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The ex-post and corrective nature of external auditing and the lack of effective ex-ante preventive mechanisms are particularly problematic in the context of a politicized bureaucracy lacking self- control and in which impunity prevails. Financial laws and control systems are either circumvented or lack the necessary supplementary legislation to be effectively enforced. Procedural uncertainties and ambiguities, for instance in the certification of public accounts, allow room for interpretation, delays and dilution. The weakness of the AGN is a reflection of broader dysfunctions in public management, in particular the nature of economic policymaking and the absence of a professional civil service (Rodríguez 2002). Human resource management in the public sector remains a critical hindering factor. The absence of a specialized ‘corps d’état’ in the AAA has precluded the emergence of an ‘esprit de corps’ within the agency, as in Brazil or Chile. Half of the staff of the AGN is under short-term contracts.

The core dysfunction of the system of fiscal control is therefore not to be found in intrinsic flaws in the AGN’s institutional design, but rather in its inadequacy to the Argentine public sector (Abuelafia et al. 2005). The problem does not lie with existing legal provisions, but in their effective application and the incentives of those tasked with enforcing them (Fadel 2002; World Bank 2001). As Berensztein et al. (2000:2) argue, ‘the problem of lack of transparency does not reside in the nature or characteristics of the mechanisms of control theoretically in place, but the fact that they are not used.’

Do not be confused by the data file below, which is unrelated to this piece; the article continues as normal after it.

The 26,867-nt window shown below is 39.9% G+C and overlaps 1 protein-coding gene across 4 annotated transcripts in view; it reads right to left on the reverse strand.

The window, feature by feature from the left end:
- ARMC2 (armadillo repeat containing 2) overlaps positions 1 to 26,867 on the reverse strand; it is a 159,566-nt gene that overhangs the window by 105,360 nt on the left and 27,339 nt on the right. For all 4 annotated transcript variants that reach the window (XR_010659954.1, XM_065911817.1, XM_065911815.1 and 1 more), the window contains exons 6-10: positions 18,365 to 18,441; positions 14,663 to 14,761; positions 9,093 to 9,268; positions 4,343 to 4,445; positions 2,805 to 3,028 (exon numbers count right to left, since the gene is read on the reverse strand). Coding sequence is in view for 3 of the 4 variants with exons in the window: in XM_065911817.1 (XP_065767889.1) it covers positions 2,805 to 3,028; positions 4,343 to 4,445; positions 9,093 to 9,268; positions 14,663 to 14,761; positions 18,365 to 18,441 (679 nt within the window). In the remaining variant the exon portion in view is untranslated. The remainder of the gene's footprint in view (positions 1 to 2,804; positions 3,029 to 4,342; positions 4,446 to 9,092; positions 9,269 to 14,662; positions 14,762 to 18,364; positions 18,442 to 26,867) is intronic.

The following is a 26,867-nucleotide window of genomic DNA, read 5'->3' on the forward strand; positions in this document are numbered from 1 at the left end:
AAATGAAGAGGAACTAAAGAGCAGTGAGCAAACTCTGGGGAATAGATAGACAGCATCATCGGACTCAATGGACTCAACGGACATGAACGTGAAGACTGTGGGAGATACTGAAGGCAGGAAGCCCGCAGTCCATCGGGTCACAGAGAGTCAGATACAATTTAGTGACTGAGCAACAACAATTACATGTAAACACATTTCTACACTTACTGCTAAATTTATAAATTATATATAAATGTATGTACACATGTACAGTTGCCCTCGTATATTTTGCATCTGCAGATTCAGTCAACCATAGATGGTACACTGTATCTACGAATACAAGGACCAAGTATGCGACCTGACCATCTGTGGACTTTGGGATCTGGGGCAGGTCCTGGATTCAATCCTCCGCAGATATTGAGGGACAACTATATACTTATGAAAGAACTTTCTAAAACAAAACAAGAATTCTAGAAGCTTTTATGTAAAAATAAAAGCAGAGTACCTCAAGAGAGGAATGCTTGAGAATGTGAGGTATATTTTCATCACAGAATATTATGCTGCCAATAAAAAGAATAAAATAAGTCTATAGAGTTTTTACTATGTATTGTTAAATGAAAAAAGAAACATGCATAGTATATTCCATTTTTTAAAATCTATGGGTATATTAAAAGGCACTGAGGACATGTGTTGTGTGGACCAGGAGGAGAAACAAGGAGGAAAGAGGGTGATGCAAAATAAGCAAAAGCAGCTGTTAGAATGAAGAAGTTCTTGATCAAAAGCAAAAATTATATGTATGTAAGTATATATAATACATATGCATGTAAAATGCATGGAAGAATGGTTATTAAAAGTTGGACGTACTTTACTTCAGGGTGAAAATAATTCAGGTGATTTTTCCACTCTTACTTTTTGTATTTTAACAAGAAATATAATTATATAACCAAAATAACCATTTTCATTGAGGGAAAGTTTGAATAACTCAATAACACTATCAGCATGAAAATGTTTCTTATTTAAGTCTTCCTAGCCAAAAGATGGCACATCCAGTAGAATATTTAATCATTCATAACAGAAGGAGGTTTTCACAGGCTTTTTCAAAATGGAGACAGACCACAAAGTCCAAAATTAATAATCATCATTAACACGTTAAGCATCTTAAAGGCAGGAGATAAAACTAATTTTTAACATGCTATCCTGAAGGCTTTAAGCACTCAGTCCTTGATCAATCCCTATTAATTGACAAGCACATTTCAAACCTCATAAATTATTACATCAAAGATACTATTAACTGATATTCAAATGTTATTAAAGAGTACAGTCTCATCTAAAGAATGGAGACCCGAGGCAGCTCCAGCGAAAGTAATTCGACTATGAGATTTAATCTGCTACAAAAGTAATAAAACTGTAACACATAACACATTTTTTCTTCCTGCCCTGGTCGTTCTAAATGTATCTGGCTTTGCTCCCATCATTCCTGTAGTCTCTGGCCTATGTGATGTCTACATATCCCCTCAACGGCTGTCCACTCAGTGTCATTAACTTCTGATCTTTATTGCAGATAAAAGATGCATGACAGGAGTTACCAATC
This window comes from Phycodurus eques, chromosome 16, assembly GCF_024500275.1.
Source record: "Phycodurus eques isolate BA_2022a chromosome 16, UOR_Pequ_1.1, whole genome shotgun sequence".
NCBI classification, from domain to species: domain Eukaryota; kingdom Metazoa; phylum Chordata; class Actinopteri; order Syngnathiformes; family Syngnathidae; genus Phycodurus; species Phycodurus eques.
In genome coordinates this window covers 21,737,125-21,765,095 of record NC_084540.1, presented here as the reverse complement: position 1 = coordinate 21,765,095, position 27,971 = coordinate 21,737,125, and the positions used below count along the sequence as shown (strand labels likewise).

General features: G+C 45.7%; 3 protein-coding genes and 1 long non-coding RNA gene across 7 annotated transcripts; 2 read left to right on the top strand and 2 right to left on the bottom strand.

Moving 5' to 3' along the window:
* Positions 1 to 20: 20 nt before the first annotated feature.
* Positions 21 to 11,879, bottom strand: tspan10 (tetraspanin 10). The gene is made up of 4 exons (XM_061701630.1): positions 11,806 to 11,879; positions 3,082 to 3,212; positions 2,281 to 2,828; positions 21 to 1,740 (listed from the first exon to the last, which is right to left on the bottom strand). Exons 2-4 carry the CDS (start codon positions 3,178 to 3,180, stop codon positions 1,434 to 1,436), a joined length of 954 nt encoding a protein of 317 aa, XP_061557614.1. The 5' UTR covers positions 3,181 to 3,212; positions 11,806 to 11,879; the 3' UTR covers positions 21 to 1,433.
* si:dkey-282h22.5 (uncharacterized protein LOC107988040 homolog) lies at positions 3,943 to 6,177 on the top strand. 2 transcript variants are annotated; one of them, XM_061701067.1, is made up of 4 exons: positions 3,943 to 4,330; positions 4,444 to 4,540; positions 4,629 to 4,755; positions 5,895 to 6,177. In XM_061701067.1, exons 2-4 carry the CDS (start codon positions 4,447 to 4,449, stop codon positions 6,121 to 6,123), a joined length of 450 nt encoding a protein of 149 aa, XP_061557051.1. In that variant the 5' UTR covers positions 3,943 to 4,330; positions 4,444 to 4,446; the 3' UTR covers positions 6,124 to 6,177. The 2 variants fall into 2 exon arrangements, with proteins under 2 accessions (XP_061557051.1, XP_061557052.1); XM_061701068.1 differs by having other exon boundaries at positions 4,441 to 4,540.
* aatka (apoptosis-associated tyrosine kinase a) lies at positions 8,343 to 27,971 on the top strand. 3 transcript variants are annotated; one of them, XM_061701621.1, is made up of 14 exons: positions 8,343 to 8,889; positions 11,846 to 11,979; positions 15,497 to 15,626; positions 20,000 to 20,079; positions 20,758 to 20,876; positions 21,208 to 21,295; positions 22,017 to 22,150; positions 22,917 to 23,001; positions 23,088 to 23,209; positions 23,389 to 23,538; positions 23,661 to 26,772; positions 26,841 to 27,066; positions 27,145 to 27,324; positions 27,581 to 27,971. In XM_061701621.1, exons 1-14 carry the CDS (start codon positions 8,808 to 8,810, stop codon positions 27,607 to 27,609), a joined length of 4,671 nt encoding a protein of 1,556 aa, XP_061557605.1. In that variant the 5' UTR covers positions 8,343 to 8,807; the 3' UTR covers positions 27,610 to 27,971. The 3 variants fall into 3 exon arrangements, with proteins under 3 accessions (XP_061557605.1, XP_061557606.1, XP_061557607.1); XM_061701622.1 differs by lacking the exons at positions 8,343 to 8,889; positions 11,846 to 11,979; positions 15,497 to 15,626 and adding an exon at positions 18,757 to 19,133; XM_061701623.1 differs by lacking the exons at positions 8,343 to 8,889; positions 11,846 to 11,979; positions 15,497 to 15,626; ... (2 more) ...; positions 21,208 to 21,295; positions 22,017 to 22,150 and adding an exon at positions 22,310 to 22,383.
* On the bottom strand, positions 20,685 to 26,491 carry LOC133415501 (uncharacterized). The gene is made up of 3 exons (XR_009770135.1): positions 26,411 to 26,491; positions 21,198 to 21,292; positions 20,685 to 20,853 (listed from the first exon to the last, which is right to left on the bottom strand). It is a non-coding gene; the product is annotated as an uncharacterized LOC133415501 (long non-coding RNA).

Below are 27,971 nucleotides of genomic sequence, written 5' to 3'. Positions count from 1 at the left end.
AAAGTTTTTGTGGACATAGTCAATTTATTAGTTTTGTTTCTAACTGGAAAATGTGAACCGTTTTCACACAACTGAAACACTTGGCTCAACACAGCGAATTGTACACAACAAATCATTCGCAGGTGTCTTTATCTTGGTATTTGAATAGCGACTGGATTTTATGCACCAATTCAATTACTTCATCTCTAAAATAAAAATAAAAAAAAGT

Ultimately, political economy factors explain why, while it was conceptually sound, the model of external auditing introduced in 1992 has failed in practice. It might have been preferable to opt for second-best options of workable systems that could have been gradually improved and fine- tuned. Thus, while technical solutions and organizational reforms can help improve the AGN’s performance, the absence of political incentives to make it work hampers its ultimate effectiveness. As Rodríguez and Bonvecchi (2006) note, the main problem is political, residing in the skewed incentives of legislators to effectively exercise control and hold government to account. Consequently, only greater political competition is likely to improve the fate of the AGN’s audit work. In fact, the review of public accounts progressed most when the opposition had expectations to gain power (1991-93 and 1997-1999).

Brazil: The promise of reform and the limits of control

Rouba, mas faz (he steals but gets things done). Slogan of a former mayor of São Paulo during an electoral campaign in the 1950s, cited in Laranjeira 1999.

The experience of the Brazilian Tribunal de Contas da União (TCU) contrasts with that of the Argentine AGN. While Argentina exemplifies the failure of radical reform through a change of audit model, Brazil illustrates the promises of gradual reform through piecemeal adjustments in the audit system. However, as in Argentina, the case of Brazil also shows the limits of fiscal control imposed by the wider political economy in which the system of external auditing is embedded. While the Brazilian TCU enjoys greater independence than the AGN, its relations with the legislature and the judiciary are marked by important dysfunctions that undermine its effectiveness.

Institutional profile

The TCU is an institution deeply anchored in the Brazilian political landscape, with a solid reputation, significant resources and recognized technical capacity. The TCU’s effectiveness is reflected in the aggregate index of institutional effectiveness in Figure 3 which ranks it as the best


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